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4 Things We Learned at AIA Convention 2016: Philadelphia

Jun 2016

At the American Institute of Architects (AIA) Convention 2016, attendees chose from over 500 sessions and walked a 17,000-square-foot Expo floor that featured almost 800 different product and industry booths. Plus they heard from keynote speakers who delivered, including Neri Oxman talking about the importance of biomorphism and design at the intersection of science and engineering, and Rem Koolhaas suggesting that “architecture stands with one leg in a world that’s 3,000 years old and another leg in the 21st century.” 

In addition to thinking about the future of architecture and just soaking up the breadth and scope of AIA Convention 2016, here are four things we learned at the conference. 

We still have work to do.

There were a handful of sessions devoted to materials, chemicals, and risks. The speakers promoted banned lists and spent a lot of time talking about PVC. What was often missing: science. This goes to the need for architects and designers—and the journalists who report on these stories—to understand the science. It’s also a reminder that the vinyl industry has more work to do educating our audience on the facts versus the fiction.

Product labels are not food labels.

The other troubling trend coming out of AIA Convention 2016 were the speakers in several different sessions who equated product labels with food labels. Their argument is transparency: people should know what chemicals are in their materials and products the same as they should know what’s in the food they eat.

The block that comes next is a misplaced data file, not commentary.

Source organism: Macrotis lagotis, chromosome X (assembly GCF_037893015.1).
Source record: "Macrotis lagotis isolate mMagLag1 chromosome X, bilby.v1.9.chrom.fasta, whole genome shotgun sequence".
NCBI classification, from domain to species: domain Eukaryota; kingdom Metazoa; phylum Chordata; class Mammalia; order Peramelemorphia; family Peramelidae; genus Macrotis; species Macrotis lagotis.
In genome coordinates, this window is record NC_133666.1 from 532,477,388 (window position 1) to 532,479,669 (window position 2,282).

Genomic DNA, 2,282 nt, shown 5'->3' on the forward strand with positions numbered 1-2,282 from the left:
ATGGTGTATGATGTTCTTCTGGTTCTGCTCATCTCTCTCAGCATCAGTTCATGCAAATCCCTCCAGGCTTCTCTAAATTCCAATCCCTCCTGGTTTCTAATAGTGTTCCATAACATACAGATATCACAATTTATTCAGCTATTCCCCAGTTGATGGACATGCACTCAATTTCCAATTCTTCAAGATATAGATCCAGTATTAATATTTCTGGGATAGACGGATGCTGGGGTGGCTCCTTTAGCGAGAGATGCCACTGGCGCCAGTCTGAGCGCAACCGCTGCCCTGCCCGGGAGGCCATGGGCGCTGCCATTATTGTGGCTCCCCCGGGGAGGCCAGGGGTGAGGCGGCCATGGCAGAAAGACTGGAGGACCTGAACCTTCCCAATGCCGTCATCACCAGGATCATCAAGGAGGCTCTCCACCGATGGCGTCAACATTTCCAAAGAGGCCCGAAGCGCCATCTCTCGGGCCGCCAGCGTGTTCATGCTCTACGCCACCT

It’s a false equivalence. 

The exposure (let alone the risks of exposure) are simply not the same. The food we eat ends up in our bodies. The PVC pipes in our walls or vinyl in our floors—well, that doesn’t, does it? This goes back to understanding how to calculate actual risk and actual exposure.

Vinyl film is looking up.

Vinyl film is already a very versatile material. It’s used to wrap everything from buses to buildings. A large part of its appeal is that it’s easy to install and can be removed without doing any damage to the underlying surface. At AIA Convention 2016, we talked with representatives of a major flooring and ceiling manufacturer who told us that they’re preparing to launch a sticky-backed vinyl film for ceilings. Think commercial kitchens, hospital rooms, and more.

The durability of your product matters.

There was a fair amount of conversation at AIA Convention 2016 about product durability. Vinyl’s durability is well-documented (in actual use—and by science). 

So what happens when you avoid one product to pick something else that doesn’t hold up as well?

The first three takeaways in this post were about things we did hear; this is about what we didn’t. If you pick a product with a shorter lifespan or one that perhaps uses more energy or more water in the manufacturing process, you’re placing different stressors on the environment. You’re also adding economic stressors since the end-user has to renovate more often or otherwise factor new costs into their construction and design budgets. At a time when everyone is focused on sustainability and resilience, shouldn’t all the variables factor into the material selection process?

The annual AIA Convention and Expo is the architecture and design event of the year and we look forward to more exciting news from AIA Convention Orlando, next April 27-29, 2017.